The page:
Poem of the Week 66

The Millennium Falcon

 

Roger Stevens

 

 

Okay

I know

You’re right

It doesn’t look much

A plastic tube

Metallic paint, some wood, some wire

But it’s the Millennium Falcon

Spaceship for hire

 

It’s been travelling the universe

For five years and a day

And it was built by granddad

Before he passed away

 

Okay

I know

You’re right

It doesn’t look much

Metallic paint, some wire, some wood

But it fought and beat the Empire

For the forces of good

 

And now upon my bedroom shelf

It’s found its final rest

I know it doesn’t look much

But in its day it was the best

Advertisements

Poem of the Week 65

I’m Still Here

 (from ‘Follies’)

Stephen Sondheim

  

Good times and bum times,

I’ve seen them all, and, my dear,

I’m still here.

 

Plush velvet sometimes,

sometimes just pretzels and beer,

But I’m here.

 

I’ve stuffed the dailies in my shoes,

Strummed ukuleles, sung the blues.

Seen all my dreams disappear,

But I’m here.

 

I’ve slept in shanties,

Guest of the W.P.A.,

But I’m here.

 

Danced in my scanties,

Three bucks a night was the pay,

But I’m here.

 

I’ve stood on bread lines with the best,

Watched while the headlines did the rest.

In the depression was I depressed?

Nowhere near.

I met a big financier,

And I’m here.

 

I’ve been through Gandhi,

Windsor and Wally’s affair,

And I’m here.

 

Amos ‘n’ Andy,

mah-jongg and platinum hair,

And I’m here.

 

I got through Abie’s Irish Rose,

Five Dionne babies, Major Bowes,

Had heebie-jeebies for Beebe’s Bathysphere.

I got through Shirley Temple,

And I’m here

 

I’ve gotten through Herbert and J. Edgar Hoover;

Gee, that was fun and a half!

When you’ve been through Herbert and J. Edgar Hoover,

Anything else is a laugh.

 

I’ve been through Reno,

I’ve been through Beverly Hills,

And I’m here.

 

Reefers and vino,

rest cures, religion and pills,

And I’m here.

 

Been called a “pinko-commie tool,”

Got through it stinko by my pool.

I should’ve gone to an acting school,

that seems clear.

Still, someone said, “She’s sincere,”

So I’m here.

 

Black sable one day,

next day it goes into hock,

But I’m here.

 

Top billing Monday,

Tuesday you’re touring in stock,

But I’m here.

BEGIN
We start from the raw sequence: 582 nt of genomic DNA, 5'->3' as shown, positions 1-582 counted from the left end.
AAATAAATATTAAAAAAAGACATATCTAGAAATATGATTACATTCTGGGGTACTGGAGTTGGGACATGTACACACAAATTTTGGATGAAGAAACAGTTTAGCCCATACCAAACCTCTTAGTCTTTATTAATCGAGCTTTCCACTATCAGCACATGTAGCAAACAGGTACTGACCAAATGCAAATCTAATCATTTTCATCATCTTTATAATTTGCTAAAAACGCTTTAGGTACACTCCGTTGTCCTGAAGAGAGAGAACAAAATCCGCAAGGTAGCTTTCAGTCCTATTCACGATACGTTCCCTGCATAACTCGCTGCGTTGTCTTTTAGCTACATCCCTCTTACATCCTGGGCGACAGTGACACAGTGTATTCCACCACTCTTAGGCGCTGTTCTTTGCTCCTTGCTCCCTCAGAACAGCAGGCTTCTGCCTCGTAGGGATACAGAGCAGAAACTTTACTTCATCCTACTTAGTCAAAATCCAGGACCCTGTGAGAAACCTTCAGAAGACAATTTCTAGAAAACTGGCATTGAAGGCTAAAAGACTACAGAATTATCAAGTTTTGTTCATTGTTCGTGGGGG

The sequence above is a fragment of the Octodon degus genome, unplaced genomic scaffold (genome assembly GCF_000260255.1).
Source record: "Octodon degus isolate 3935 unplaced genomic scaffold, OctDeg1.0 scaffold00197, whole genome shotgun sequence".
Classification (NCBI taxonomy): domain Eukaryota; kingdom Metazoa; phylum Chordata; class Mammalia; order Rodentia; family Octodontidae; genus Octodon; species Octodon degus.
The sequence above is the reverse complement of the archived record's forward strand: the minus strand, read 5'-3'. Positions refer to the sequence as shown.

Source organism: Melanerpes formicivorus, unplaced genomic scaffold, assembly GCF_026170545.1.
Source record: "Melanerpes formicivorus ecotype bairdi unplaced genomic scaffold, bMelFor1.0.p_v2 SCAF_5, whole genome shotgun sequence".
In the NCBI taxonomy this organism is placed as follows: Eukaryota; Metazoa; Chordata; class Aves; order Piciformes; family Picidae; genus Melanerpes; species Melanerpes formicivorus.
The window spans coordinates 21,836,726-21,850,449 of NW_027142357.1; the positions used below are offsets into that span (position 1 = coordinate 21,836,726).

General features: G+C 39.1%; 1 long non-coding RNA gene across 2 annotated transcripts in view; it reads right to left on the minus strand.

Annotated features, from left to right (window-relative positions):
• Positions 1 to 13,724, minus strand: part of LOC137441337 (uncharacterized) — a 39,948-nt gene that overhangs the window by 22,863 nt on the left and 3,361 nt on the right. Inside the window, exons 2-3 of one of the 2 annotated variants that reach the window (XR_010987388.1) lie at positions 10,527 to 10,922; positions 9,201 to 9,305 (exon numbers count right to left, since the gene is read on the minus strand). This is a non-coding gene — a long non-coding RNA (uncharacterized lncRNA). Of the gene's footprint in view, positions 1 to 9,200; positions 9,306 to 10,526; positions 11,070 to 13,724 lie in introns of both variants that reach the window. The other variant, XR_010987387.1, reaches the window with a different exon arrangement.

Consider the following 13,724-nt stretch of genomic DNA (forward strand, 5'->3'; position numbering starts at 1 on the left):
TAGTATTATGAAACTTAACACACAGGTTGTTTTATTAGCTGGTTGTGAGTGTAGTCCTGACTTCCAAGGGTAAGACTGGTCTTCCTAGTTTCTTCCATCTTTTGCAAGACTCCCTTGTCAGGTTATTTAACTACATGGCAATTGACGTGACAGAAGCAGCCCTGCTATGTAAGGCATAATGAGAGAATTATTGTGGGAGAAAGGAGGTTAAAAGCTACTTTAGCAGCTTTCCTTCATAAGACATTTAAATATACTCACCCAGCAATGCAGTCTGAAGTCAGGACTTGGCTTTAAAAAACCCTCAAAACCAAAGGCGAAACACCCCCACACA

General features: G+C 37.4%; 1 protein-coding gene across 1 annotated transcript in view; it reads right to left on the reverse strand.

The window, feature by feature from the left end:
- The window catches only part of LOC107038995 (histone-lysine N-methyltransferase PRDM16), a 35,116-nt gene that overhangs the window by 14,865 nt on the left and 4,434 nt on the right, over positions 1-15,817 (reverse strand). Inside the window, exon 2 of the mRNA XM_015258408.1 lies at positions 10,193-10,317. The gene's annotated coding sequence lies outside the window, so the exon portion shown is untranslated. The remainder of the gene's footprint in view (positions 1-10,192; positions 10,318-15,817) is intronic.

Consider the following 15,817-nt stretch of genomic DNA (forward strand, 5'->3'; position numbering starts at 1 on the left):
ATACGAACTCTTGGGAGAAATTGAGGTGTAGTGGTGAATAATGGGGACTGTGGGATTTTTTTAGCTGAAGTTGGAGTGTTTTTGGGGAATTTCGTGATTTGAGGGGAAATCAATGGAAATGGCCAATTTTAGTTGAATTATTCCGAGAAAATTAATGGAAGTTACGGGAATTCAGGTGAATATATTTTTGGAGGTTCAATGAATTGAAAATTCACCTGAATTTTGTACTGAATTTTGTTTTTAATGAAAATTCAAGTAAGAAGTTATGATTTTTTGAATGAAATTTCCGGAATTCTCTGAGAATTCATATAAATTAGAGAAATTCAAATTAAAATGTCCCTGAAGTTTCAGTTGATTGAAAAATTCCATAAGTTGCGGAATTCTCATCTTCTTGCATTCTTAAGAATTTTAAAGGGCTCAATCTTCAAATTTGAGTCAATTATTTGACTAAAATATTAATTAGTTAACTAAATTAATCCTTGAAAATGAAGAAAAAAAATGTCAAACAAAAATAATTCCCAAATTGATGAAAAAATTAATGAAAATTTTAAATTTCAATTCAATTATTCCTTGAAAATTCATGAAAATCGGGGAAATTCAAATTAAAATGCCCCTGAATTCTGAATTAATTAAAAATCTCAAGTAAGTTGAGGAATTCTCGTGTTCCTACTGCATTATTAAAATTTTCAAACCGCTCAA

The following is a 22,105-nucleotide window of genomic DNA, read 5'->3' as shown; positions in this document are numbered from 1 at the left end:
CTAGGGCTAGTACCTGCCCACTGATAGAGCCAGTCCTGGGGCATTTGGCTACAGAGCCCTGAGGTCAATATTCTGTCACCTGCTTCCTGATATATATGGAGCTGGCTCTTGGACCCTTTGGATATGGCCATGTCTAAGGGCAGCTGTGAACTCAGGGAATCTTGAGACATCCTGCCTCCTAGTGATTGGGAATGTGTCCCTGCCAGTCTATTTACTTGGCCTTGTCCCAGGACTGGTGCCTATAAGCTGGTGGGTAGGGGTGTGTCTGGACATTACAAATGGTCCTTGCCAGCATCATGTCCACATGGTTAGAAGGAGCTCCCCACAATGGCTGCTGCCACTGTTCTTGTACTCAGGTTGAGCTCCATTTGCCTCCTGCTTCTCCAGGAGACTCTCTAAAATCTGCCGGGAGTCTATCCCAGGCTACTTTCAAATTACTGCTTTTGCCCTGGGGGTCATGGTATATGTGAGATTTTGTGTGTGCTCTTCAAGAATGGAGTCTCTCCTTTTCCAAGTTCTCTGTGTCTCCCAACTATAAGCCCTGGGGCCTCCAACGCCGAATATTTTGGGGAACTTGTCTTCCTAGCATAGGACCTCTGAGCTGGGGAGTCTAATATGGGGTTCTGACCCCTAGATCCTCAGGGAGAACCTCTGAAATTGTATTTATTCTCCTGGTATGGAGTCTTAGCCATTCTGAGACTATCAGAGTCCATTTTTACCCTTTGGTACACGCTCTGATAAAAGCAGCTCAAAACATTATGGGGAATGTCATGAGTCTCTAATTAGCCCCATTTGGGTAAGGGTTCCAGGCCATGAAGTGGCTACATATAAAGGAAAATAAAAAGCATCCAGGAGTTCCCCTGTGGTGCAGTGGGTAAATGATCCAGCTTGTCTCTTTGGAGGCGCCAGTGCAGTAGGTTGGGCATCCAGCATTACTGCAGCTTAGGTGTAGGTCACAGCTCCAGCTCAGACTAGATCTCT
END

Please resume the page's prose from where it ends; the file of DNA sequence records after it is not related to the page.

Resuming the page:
First you’re another sloe-eyed vamp,

Then someone’s mother, then you’re camp;

Then you career from career to career.

I’m almost through my memoirs,

And I’m here.

 

I’ve gotten through “Hey, lady, aren’t you whoozis?

Wow, what a looker you were.”

Or better yet, “Sorry, I thought you were whoozis;

Whatever happened to her?”

 

Good times and bum times,

I’ve seen ’em all, and, my dear,

I’m still here.

 

Plush velvet sometimes,

sometimes just pretzels and beer,

But I’m here.

 

I’ve run the gamut, A to Z;

Three cheers and, dammit, c’est la vie.

I got through all of last year,

And I’m here.

 

Lord knows, at least I’ve been there,

And I’m here.

Look who’s here.

I’m still here.

Poem of the Week 64

The Book

Michael Rosen

 

 I opened a book

and a hand fell out.

I turned a page

and heard a shout:

‘I’m lost in a wood;

my mother’s no good.’

I couldn’t bear to look

so I closed the book.

 

But the girl called out:

‘Don’t leave me here;

I need you to help me.’

I was cold with fear

so the book stayed shut.

I put it back on the shelf;

put it out of my mind

but then –

it opened itself.

Right there in front of me

it opened up wide

and I heard a voice say,

‘Come inside.’

 

The hand that fell out

jumped back in the book,

the girl inside

gave me a long, cool look

and before I knew it

I was in that wood,

running and running

as fast as I could,

running and running

as fast as I could,

running and running

as fast as I could …

Poem of the Week 63

For the Fallen

Robert Laurence Binyon

 

With proud thanksgiving, a mother for her children,

England mourns for her dead across the sea.

Flesh of her flesh they were, spirit of her spirit,

Fallen in the cause of the free.

 

Solemn the drums thrill: Death august and royal

Sings sorrow up into immortal spheres.

There is music in the midst of desolation

And a glory that shines upon our tears.

 

They went with songs to the battle, they were young,

Straight of limb, true of eye, steady and aglow.

They were staunch to the end against odds uncounted,

They fell with their faces to the foe.

 

They shall grow not old, as we that are left grow old:

Age shall not weary them, nor the years condemn.

At the going down of the sun and in the morning

We will remember them.

 

They mingle not with their laughing comrades again;

They sit no more at familiar tables of home;

They have no lot in our labour of the day-time;

They sleep beyond England’s foam.

 

But where our desires are and our hopes profound,

Felt as a well-spring that is hidden from sight,

To the innermost heart of their own land they are known

As the stars are known to the Night;

 

As the stars that shall be bright when we are dust,

Moving in marches upon the heavenly plain,

As the stars that are starry in the time of our darkness,

To the end, to the end, they remain.